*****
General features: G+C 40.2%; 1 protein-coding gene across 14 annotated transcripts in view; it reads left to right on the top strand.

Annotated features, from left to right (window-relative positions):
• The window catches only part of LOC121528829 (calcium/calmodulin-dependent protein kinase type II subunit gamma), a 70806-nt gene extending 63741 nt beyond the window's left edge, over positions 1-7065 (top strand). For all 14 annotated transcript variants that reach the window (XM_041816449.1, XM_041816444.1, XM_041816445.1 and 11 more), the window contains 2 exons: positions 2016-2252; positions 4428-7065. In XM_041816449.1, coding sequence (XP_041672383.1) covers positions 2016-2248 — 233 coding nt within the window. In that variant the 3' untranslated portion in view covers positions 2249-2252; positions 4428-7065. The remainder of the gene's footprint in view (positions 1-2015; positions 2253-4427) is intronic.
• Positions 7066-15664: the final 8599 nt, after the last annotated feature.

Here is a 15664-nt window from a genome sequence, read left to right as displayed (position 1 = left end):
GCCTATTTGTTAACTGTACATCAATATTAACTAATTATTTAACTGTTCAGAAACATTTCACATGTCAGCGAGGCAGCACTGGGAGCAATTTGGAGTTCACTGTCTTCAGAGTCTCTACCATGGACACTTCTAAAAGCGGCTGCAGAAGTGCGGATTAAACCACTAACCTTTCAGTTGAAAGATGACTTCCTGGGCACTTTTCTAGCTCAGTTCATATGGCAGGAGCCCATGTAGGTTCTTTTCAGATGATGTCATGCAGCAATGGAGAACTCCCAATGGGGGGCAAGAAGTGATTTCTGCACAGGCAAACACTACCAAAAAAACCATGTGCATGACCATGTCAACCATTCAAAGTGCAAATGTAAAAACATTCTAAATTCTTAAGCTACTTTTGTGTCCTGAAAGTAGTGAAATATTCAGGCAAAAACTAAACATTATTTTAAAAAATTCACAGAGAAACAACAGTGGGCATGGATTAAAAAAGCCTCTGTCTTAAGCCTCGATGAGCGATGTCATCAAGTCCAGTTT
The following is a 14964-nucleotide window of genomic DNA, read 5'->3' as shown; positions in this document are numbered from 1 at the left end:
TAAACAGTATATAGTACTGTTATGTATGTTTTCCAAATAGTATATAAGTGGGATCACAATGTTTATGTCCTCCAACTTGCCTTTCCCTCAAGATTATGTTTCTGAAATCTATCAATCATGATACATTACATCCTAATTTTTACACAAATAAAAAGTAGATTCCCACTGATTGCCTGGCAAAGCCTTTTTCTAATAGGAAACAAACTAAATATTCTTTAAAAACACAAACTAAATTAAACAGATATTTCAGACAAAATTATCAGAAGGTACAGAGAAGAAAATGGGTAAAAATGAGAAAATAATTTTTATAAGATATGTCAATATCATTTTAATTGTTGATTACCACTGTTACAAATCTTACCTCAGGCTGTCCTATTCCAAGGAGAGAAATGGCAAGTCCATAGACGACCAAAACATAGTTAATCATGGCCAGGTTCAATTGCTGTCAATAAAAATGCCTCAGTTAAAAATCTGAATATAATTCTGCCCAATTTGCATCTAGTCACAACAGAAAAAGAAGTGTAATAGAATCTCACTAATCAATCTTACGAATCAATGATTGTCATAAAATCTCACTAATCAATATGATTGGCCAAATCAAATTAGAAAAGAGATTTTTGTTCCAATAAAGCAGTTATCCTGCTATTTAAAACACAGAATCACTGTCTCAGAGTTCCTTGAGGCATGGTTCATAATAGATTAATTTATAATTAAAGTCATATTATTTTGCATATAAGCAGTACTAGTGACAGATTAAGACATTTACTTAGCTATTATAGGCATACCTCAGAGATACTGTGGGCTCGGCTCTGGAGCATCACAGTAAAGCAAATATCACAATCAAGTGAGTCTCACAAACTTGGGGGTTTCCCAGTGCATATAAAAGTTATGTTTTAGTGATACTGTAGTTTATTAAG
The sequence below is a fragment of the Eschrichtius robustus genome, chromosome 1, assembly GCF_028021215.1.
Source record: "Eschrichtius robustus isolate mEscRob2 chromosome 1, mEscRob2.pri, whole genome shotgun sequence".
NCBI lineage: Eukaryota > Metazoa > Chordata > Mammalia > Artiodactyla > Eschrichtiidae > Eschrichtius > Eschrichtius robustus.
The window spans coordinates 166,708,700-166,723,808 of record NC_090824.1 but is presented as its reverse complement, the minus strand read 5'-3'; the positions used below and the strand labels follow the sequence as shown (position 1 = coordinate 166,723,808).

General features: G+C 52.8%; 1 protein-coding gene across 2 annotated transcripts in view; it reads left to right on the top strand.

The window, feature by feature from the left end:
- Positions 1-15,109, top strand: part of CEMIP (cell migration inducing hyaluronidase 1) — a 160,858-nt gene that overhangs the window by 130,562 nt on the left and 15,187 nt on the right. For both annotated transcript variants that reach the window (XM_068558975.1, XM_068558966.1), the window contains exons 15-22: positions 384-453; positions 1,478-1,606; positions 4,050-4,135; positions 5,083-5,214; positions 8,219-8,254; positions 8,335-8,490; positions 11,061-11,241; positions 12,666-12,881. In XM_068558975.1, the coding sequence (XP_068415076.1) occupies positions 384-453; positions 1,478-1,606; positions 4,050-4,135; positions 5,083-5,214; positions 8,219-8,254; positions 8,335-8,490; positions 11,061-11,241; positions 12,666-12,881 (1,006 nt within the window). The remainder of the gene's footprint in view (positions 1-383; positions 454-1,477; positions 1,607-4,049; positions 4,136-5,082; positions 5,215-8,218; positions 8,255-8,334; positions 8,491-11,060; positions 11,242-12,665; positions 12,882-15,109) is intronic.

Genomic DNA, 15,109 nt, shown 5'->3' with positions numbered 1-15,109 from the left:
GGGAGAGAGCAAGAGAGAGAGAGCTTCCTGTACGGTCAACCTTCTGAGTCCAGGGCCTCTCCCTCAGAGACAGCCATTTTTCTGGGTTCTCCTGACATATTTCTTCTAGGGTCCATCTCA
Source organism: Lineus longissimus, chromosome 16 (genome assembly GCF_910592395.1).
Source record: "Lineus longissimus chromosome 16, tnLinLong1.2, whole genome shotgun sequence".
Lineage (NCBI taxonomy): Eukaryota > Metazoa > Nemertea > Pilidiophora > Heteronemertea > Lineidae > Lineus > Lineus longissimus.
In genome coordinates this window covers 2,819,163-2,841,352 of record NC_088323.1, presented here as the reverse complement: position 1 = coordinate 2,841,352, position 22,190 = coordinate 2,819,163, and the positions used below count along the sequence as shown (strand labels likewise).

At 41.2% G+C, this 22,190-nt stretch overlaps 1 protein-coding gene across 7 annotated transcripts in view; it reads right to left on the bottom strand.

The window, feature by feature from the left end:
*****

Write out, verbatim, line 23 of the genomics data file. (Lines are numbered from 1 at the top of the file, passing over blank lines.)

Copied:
The window, feature by feature from the left end: